A Dec. 12 article in The Atlantic concerning a case before the U.S. Supreme Court that could seal the financial fate of a generation of workers employed by religiously affiliated schools, hospitals, nursing homes and orphanages quoted Professor Norman Stein extensively.
Three consolidated cases turn on the language of the Employee Retirement Income Security Act, which created rules that require employers to handle their workers’ pension and retirement plans responsibly, the article said.
But, Stein explained, churches and religious organizations were made exempt from the rules for reasons partly because of a reluctance on the part of Congress to make churches have to open their books to the government.
“People felt that it’s the church—it’s not going to let its plan fail and screw its employees,” Stein said. “Some of the writing about the statute has speculated that this was a reason, too—churches are moral institutions that are going to stand behind their promise, because that’s what religions do.”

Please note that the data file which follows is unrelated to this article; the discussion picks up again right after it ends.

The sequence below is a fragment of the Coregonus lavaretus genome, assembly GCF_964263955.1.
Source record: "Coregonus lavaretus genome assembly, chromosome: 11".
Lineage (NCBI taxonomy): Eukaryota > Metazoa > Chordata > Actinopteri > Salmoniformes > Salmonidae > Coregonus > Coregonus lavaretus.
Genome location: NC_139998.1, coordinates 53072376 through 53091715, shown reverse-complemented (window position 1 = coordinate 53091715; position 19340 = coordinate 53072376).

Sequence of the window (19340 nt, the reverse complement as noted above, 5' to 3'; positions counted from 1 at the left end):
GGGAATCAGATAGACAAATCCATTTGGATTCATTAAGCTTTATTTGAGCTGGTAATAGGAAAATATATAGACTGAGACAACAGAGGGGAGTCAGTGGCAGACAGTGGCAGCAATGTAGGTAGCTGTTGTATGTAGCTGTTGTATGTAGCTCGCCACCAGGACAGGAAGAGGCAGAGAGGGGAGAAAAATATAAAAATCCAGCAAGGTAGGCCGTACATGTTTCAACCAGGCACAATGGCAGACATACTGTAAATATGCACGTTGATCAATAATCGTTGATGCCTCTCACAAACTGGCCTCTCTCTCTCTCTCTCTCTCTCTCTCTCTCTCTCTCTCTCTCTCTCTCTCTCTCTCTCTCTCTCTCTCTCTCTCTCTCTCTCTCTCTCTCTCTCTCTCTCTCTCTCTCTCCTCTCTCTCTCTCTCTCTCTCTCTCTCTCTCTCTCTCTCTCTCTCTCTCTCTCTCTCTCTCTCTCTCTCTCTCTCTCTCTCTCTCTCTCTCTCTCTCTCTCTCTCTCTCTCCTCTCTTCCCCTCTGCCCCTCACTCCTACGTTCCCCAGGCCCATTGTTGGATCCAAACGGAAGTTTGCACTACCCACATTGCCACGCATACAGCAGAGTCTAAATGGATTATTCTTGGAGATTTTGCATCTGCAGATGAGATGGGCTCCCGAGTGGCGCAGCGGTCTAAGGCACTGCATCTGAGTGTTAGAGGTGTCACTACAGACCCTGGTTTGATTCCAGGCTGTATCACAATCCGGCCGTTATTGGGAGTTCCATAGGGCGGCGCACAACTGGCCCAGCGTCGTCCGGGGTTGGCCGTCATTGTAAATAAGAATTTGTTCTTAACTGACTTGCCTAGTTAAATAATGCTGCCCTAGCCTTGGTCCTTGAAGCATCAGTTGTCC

Several religious-affiliated hospitals have terminated their pension plans leaving retirees without a nest egg the article said, adding that the pending cases before the Supreme Court will determine if religious organizations should be exempt from ERISA.
Stein said the lack of clarity on this question dates back to 1974, when ERISA was first passed.
“This went on for as long as it did (because) there was no regulation, no formal rule-making” as to the way the IRS defines religiously affiliated employers, Stein said.
As these religious affiliated employers’ pension plans were redefined in the 1990s and 2000s, he said, they were not required to advise workers of changes to benefits.
“By and large, employees didn’t even know it was happening—churches didn’t write a letter saying, ‘By the way, we just decided to screw you,’” Stein said.